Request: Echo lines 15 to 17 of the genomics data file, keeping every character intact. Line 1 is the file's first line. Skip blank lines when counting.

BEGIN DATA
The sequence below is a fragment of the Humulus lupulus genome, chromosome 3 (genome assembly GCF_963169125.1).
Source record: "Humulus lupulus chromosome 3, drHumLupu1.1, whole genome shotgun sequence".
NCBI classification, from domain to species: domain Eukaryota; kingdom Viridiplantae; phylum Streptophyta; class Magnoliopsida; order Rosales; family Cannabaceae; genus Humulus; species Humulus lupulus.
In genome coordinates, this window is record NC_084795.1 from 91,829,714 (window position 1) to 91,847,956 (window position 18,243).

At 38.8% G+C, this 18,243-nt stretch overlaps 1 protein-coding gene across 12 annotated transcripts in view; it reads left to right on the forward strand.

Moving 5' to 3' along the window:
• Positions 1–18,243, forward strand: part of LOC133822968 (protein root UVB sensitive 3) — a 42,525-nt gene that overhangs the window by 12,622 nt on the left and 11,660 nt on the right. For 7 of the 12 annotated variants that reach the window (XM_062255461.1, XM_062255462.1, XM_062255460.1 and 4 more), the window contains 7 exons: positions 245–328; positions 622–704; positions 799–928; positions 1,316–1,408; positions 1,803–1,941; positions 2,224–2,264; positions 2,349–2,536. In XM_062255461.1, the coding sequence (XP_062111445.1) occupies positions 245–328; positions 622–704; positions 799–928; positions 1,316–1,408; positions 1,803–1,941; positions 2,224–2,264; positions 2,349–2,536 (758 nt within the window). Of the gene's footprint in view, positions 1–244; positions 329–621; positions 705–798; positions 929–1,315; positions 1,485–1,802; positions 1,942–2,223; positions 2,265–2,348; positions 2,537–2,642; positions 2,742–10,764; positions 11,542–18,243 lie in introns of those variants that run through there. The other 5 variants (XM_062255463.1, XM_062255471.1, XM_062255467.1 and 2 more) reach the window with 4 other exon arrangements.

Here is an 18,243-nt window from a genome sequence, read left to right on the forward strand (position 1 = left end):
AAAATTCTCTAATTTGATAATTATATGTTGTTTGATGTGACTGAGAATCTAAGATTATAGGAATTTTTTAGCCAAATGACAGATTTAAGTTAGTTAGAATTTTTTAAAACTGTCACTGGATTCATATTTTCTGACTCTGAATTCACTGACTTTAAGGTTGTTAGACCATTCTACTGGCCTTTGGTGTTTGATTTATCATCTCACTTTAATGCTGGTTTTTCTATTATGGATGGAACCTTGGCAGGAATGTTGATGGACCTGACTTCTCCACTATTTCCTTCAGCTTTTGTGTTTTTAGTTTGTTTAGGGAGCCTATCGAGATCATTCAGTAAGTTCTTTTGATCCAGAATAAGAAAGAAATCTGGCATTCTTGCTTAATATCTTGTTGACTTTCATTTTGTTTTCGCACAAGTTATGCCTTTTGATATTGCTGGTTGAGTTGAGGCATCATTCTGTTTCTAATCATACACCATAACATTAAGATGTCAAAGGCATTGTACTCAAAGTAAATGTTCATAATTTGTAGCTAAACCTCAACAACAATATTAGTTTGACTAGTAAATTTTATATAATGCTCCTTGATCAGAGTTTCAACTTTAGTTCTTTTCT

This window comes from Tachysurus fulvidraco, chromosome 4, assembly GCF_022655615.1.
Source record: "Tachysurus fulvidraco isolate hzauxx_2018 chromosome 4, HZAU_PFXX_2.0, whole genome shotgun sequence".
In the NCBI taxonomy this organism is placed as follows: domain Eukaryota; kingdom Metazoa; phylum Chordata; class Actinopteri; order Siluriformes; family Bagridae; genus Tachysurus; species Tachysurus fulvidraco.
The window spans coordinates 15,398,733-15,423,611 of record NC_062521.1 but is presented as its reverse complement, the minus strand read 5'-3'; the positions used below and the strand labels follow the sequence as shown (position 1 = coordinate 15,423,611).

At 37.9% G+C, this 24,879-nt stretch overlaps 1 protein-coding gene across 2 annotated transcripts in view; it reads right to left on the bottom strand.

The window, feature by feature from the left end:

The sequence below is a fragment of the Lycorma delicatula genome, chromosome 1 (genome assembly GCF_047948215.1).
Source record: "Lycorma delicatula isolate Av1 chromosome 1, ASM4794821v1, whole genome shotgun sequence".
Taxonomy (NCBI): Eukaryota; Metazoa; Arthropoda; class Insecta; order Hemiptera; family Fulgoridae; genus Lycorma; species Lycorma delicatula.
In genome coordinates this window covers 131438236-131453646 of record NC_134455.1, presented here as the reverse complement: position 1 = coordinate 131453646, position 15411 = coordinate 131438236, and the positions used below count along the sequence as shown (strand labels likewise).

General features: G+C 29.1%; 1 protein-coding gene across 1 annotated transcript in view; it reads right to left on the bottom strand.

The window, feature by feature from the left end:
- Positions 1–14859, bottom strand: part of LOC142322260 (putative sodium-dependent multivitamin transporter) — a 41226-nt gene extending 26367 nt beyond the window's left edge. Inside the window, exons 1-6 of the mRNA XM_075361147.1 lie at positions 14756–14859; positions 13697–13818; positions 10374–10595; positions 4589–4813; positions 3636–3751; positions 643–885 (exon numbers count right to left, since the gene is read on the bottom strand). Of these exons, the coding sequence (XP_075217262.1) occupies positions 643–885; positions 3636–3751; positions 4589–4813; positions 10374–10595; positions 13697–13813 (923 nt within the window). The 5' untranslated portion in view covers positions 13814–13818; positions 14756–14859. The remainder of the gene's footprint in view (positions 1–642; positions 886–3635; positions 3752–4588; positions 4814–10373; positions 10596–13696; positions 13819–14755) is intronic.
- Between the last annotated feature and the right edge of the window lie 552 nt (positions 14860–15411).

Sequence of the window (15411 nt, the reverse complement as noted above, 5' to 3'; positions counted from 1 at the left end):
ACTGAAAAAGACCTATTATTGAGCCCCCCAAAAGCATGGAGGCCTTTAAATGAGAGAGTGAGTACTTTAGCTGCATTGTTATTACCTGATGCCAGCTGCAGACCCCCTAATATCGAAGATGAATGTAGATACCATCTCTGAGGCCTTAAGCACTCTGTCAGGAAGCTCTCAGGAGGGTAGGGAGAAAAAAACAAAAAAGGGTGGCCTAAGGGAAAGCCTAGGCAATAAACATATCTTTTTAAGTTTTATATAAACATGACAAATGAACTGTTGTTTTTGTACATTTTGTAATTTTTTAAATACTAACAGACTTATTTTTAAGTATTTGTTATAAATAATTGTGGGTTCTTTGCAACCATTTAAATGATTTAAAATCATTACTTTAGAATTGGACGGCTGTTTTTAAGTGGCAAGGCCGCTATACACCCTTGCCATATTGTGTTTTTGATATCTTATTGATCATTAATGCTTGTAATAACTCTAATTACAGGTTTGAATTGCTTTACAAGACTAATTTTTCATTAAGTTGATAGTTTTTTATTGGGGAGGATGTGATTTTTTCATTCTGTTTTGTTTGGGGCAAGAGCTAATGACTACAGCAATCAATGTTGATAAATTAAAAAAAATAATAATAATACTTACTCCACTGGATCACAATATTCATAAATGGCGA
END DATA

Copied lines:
The window, feature by feature from the left end:

The sequence below is a fragment of the Lycorma delicatula genome, chromosome 1 (genome assembly GCF_047948215.1).
Source record: "Lycorma delicatula isolate Av1 chromosome 1, ASM4794821v1, whole genome shotgun sequence".